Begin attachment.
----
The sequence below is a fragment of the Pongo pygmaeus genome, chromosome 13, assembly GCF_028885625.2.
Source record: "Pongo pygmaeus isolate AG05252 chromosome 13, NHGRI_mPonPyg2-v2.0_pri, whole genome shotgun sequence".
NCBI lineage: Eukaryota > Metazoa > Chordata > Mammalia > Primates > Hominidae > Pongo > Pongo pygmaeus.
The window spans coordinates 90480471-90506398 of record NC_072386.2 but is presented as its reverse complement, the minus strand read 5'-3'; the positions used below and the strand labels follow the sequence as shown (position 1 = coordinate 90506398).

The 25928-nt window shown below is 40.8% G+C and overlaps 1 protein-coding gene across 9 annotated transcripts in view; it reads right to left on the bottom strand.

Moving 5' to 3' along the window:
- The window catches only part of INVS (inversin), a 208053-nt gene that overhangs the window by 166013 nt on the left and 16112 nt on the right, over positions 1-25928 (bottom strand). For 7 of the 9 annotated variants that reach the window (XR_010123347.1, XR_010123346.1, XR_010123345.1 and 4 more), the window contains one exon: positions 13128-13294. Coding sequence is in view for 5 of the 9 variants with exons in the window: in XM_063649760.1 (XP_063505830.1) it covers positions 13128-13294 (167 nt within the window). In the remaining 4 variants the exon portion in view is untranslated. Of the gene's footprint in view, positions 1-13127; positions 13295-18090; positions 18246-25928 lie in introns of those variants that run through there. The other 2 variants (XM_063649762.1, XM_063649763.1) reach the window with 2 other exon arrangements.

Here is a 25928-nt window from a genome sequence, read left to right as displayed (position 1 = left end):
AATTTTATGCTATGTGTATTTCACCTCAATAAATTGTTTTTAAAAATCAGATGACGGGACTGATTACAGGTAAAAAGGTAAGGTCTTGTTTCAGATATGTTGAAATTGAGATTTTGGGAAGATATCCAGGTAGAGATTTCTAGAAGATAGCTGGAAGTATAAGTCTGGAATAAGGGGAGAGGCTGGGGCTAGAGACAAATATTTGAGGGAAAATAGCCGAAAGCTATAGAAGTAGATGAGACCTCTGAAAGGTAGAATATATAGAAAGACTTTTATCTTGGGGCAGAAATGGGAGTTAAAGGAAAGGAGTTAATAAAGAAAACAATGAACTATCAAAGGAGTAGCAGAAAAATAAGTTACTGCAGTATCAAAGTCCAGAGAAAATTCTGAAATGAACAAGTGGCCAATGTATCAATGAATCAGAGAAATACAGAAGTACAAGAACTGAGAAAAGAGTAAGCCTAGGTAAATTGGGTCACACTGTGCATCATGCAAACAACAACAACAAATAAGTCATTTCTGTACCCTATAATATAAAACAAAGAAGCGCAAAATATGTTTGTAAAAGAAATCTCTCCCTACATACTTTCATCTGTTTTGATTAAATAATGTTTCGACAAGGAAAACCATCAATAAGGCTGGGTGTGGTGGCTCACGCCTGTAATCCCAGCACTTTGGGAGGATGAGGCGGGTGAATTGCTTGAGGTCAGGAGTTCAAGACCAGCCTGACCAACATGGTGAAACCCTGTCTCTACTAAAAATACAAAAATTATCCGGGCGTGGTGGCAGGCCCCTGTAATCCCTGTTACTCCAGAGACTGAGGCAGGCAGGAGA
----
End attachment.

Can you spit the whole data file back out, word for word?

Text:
The sequence below is a fragment of the Pongo pygmaeus genome, chromosome 13, assembly GCF_028885625.2.
Source record: "Pongo pygmaeus isolate AG05252 chromosome 13, NHGRI_mPonPyg2-v2.0_pri, whole genome shotgun sequence".
NCBI lineage: Eukaryota > Metazoa > Chordata > Mammalia > Primates > Hominidae > Pongo > Pongo pygmaeus.
The window spans coordinates 90480471-90506398 of record NC_072386.2 but is presented as its reverse complement, the minus strand read 5'-3'; the positions used below and the strand labels follow the sequence as shown (position 1 = coordinate 90506398).

The 25928-nt window shown below is 40.8% G+C and overlaps 1 protein-coding gene across 9 annotated transcripts in view; it reads right to left on the bottom strand.

Moving 5' to 3' along the window:
- The window catches only part of INVS (inversin), a 208053-nt gene that overhangs the window by 166013 nt on the left and 16112 nt on the right, over positions 1-25928 (bottom strand). For 7 of the 9 annotated variants that reach the window (XR_010123347.1, XR_010123346.1, XR_010123345.1 and 4 more), the window contains one exon: positions 13128-13294. Coding sequence is in view for 5 of the 9 variants with exons in the window: in XM_063649760.1 (XP_063505830.1) it covers positions 13128-13294 (167 nt within the window). In the remaining 4 variants the exon portion in view is untranslated. Of the gene's footprint in view, positions 1-13127; positions 13295-18090; positions 18246-25928 lie in introns of those variants that run through there. The other 2 variants (XM_063649762.1, XM_063649763.1) reach the window with 2 other exon arrangements.

Here is a 25928-nt window from a genome sequence, read left to right as displayed (position 1 = left end):
AATTTTATGCTATGTGTATTTCACCTCAATAAATTGTTTTTAAAAATCAGATGACGGGACTGATTACAGGTAAAAAGGTAAGGTCTTGTTTCAGATATGTTGAAATTGAGATTTTGGGAAGATATCCAGGTAGAGATTTCTAGAAGATAGCTGGAAGTATAAGTCTGGAATAAGGGGAGAGGCTGGGGCTAGAGACAAATATTTGAGGGAAAATAGCCGAAAGCTATAGAAGTAGATGAGACCTCTGAAAGGTAGAATATATAGAAAGACTTTTATCTTGGGGCAGAAATGGGAGTTAAAGGAAAGGAGTTAATAAAGAAAACAATGAACTATCAAAGGAGTAGCAGAAAAATAAGTTACTGCAGTATCAAAGTCCAGAGAAAATTCTGAAATGAACAAGTGGCCAATGTATCAATGAATCAGAGAAATACAGAAGTACAAGAACTGAGAAAAGAGTAAGCCTAGGTAAATTGGGTCACACTGTGCATCATGCAAACAACAACAACAAATAAGTCATTTCTGTACCCTATAATATAAAACAAAGAAGCGCAAAATATGTTTGTAAAAGAAATCTCTCCCTACATACTTTCATCTGTTTTGATTAAATAATGTTTCGACAAGGAAAACCATCAATAAGGCTGGGTGTGGTGGCTCACGCCTGTAATCCCAGCACTTTGGGAGGATGAGGCGGGTGAATTGCTTGAGGTCAGGAGTTCAAGACCAGCCTGACCAACATGGTGAAACCCTGTCTCTACTAAAAATACAAAAATTATCCGGGCGTGGTGGCAGGCCCCTGTAATCCCTGTTACTCCAGAGACTGAGGCAGGCAGGAGA